Filtration – The larger and more powerful your filter, the less frequently you will have to clean your turtle’s water. Ideally, a professional grade canister filter would be used (e.g. Eheim, Fluval). Purchase one that is intended for an aquarium several times the size of your turtle’s enclosure, as turtles are much dirtier than fish or other aquatic animals. Even with a large canister filter and an appropriately sized enclosure, you must still clean your pet’s home thoroughly every 2-3 weeks, and 50% water changes are recommended once weekly.
Due to the expense of the larger filtration units, many people ultimately purchase smaller filters. In this situation, more frequent cleaning is essential to ensuring your pet’s health. 50% water changes should be performed twice weekly, and the entire tank changed every 1-2 weeks.
Water changes/cleaning – Water changes may be performed using a siphon system or buckets according to the schedule recommended above. Some people find the Python Siphon to be particularly helpful with frequent water changes. When cleaning out/changing the entire tank, first remove your turtle to a safe location (i.e. small tub, bathtub, etc.). The aquarium and all its contents, including rocks, fake plants, and other cage “furniture”, should be scrubbed with soapy water. Dilute bleach (1:20) can be used to disinfect all surfaces as needed. Everything should be rinsed well with fresh water several times before refilling and replacing your pet.
High quality floating turtle pellets and/or turtle sticks are widely available and can make up a large portion of your pet’s diet. We have had good experiences with Repcal and Mazuri brand turtle pellets, but Reptomin turtle sticks and ZooMed pellets are also good diets. For slider species, in addition to this commercial food, we recommend offering leafy greens, such as romaine lettuce, kale, collards and red and green leaf lettuce. Offer greens several times a week. Be sure to remove any uneaten portions of food that could rot and add to water quality problems. You can also condition your turtle to eat in a separate container of water to help keep the main tank cleaner. Crickets, frozen thawed pinkies and feeder goldfish can be offered as treats. Some wild caught species, such as the African Sideneck turtle and Helmeted turtle, may need to be offered crickets and pinkies while becoming acclimated to captivity, along with offering them a pelleted diet.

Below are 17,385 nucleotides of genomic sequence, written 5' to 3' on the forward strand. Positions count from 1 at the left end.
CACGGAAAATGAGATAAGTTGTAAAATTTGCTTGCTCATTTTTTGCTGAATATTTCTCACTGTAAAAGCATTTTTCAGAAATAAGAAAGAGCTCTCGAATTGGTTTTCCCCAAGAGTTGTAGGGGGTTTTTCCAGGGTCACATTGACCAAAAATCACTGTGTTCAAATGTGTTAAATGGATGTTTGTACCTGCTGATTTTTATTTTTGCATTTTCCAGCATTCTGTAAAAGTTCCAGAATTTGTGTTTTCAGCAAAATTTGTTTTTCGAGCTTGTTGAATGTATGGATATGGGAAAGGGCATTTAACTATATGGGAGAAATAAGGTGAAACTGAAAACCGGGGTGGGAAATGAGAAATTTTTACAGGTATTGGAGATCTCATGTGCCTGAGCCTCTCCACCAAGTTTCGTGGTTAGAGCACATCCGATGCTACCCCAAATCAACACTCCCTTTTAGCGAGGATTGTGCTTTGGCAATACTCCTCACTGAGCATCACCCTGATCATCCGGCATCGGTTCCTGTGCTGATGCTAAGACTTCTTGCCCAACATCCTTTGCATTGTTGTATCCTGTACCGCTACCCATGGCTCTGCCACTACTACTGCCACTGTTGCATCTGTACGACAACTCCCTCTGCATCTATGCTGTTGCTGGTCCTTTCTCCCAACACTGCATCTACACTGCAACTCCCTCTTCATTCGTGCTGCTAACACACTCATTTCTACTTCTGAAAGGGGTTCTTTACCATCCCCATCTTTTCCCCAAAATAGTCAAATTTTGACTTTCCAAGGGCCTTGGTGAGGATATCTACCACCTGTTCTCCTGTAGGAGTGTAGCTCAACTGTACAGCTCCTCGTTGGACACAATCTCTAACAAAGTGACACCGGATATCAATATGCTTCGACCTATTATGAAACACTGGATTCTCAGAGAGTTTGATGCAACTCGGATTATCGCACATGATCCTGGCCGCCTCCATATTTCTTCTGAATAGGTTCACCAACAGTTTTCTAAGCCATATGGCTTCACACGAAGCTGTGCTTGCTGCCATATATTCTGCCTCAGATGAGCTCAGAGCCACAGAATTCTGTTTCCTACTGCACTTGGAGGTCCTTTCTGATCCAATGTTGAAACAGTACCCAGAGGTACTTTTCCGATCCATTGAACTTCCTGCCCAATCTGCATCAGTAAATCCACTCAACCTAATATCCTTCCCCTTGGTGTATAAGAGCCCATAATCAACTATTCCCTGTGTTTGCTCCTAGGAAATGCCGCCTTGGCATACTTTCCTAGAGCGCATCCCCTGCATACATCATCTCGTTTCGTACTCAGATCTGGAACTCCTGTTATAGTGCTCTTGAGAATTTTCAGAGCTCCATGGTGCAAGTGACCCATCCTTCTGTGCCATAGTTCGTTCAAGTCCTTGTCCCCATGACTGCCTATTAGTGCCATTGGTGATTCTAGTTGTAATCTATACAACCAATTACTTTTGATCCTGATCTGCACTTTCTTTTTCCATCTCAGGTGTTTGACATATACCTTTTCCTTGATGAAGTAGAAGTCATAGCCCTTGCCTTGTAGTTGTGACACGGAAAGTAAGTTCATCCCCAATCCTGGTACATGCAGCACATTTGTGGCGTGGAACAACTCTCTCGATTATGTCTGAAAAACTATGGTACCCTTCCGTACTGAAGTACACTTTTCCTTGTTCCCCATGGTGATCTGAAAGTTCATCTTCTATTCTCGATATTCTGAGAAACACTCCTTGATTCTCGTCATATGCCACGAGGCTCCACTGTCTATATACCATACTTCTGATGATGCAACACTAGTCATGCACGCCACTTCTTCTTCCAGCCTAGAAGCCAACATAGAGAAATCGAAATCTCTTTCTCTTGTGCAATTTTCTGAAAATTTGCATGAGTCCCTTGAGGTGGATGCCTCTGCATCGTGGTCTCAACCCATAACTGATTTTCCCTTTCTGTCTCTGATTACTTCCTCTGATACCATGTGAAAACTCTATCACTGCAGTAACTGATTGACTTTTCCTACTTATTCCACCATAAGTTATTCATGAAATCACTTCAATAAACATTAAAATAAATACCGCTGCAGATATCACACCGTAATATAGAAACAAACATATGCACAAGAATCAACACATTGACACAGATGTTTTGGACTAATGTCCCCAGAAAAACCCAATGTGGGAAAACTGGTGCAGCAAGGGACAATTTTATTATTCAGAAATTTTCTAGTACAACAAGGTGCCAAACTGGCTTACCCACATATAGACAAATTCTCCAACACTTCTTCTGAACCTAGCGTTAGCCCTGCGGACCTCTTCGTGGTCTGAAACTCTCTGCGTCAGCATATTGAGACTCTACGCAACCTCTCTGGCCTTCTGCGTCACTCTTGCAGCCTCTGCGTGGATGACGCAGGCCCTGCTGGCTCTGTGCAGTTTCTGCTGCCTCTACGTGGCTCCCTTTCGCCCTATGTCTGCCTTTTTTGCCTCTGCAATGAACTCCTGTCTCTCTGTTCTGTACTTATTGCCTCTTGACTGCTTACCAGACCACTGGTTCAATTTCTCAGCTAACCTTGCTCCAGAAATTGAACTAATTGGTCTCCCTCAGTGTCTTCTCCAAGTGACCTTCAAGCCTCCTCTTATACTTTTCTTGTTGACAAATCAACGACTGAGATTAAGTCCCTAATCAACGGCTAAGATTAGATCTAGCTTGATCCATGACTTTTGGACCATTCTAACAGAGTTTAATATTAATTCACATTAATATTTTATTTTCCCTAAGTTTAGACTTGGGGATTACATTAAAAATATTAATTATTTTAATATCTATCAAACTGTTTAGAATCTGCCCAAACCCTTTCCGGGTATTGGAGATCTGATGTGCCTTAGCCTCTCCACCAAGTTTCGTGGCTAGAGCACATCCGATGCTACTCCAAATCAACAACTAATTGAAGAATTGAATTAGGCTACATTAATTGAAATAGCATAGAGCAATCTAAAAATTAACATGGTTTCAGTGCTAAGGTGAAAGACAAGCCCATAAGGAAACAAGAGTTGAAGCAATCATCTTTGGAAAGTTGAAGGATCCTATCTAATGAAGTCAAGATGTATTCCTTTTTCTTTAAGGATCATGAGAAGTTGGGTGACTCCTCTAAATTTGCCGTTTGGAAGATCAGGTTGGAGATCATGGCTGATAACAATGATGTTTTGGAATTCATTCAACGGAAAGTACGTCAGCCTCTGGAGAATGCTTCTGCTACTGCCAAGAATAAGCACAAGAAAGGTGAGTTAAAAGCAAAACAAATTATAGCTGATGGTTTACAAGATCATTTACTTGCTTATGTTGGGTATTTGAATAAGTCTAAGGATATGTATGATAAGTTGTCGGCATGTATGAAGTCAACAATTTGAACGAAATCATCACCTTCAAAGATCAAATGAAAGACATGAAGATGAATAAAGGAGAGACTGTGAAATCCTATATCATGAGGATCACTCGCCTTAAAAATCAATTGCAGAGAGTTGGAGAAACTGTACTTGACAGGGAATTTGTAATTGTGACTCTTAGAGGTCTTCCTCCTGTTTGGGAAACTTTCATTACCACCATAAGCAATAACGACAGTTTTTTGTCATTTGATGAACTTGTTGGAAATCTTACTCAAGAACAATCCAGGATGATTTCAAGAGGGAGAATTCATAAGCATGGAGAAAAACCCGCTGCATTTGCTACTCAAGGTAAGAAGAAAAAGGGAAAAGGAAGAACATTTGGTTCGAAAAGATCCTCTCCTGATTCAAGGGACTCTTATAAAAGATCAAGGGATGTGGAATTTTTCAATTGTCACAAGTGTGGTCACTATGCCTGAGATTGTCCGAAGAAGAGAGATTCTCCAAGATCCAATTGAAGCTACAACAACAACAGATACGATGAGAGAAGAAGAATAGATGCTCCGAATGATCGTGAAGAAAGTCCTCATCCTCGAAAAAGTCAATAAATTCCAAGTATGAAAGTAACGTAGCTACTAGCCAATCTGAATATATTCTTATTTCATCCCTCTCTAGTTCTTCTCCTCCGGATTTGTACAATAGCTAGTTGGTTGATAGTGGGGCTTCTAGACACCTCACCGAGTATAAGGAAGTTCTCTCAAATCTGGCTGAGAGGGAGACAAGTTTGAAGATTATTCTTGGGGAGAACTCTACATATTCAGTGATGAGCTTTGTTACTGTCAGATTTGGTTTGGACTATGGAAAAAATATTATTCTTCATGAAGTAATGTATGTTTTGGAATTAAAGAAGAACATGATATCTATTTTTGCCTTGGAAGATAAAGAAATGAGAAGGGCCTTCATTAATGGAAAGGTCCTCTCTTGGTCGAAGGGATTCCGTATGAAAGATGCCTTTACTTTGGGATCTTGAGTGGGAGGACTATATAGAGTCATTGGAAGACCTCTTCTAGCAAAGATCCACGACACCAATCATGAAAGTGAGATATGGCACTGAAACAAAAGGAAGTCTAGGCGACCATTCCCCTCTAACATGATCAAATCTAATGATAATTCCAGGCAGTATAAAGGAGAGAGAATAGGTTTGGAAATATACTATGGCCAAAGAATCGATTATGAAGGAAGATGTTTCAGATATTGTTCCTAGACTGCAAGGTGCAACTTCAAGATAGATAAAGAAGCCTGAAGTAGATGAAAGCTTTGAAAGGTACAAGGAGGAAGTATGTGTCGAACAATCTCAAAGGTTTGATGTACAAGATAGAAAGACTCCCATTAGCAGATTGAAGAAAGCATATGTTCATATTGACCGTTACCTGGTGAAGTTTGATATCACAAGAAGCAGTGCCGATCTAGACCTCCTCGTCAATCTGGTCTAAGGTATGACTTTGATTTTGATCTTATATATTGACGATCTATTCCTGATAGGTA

PREVENTATIVE HEALTH CARE:
Appropriate husbandry and water quality are the most important factors in keeping your pet aquatic turtle healthy. In addition, we highly recommend an annual physical examination with an experienced reptile veterinarian. Signs of illness in turtles include pink or red skin, lethargy and/or decreased appetite, pitting or the shell or carapace, nasal/eye discharge, bubbling fluid from the mouth when out of water, lumps and bumps, or balance issues when in the water. Female turtles frequently become reproductively active in captivity, whether or not a male is present, and intervention may be required to prevent egg impaction and address associated problems. Valuable diagnostic testing that can be performed on aquatic turtles includes fecal examination, radiography (x-rays), ultrasonography, blood work, etc.